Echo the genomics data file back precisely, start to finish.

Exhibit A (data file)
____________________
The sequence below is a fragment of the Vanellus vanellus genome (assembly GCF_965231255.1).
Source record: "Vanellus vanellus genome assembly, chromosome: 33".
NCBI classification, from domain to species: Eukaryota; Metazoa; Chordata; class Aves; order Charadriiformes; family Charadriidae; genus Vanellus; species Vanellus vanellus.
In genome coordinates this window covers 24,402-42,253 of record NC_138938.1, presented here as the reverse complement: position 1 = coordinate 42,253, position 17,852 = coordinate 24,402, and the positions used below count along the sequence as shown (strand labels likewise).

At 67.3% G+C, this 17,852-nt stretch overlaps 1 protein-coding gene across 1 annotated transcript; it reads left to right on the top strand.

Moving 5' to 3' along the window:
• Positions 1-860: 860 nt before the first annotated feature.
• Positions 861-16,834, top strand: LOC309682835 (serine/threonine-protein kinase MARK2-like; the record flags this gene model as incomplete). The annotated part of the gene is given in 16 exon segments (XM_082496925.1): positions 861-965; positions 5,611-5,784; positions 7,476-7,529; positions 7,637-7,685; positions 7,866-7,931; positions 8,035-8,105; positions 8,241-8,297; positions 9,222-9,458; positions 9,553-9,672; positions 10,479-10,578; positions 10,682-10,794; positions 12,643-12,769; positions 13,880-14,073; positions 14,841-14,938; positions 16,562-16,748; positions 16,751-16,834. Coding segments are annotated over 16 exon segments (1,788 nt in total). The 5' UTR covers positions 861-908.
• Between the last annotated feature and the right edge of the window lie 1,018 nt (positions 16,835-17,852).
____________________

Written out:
The sequence below is a fragment of the Vanellus vanellus genome (assembly GCF_965231255.1).
Source record: "Vanellus vanellus genome assembly, chromosome: 33".
NCBI classification, from domain to species: Eukaryota; Metazoa; Chordata; class Aves; order Charadriiformes; family Charadriidae; genus Vanellus; species Vanellus vanellus.
In genome coordinates this window covers 24,402-42,253 of record NC_138938.1, presented here as the reverse complement: position 1 = coordinate 42,253, position 17,852 = coordinate 24,402, and the positions used below count along the sequence as shown (strand labels likewise).

At 67.3% G+C, this 17,852-nt stretch overlaps 1 protein-coding gene across 1 annotated transcript; it reads left to right on the top strand.

Moving 5' to 3' along the window:
• Positions 1-860: 860 nt before the first annotated feature.
• Positions 861-16,834, top strand: LOC309682835 (serine/threonine-protein kinase MARK2-like; the record flags this gene model as incomplete). The annotated part of the gene is given in 16 exon segments (XM_082496925.1): positions 861-965; positions 5,611-5,784; positions 7,476-7,529; positions 7,637-7,685; positions 7,866-7,931; positions 8,035-8,105; positions 8,241-8,297; positions 9,222-9,458; positions 9,553-9,672; positions 10,479-10,578; positions 10,682-10,794; positions 12,643-12,769; positions 13,880-14,073; positions 14,841-14,938; positions 16,562-16,748; positions 16,751-16,834. Coding segments are annotated over 16 exon segments (1,788 nt in total). The 5' UTR covers positions 861-908.
• Between the last annotated feature and the right edge of the window lie 1,018 nt (positions 16,835-17,852).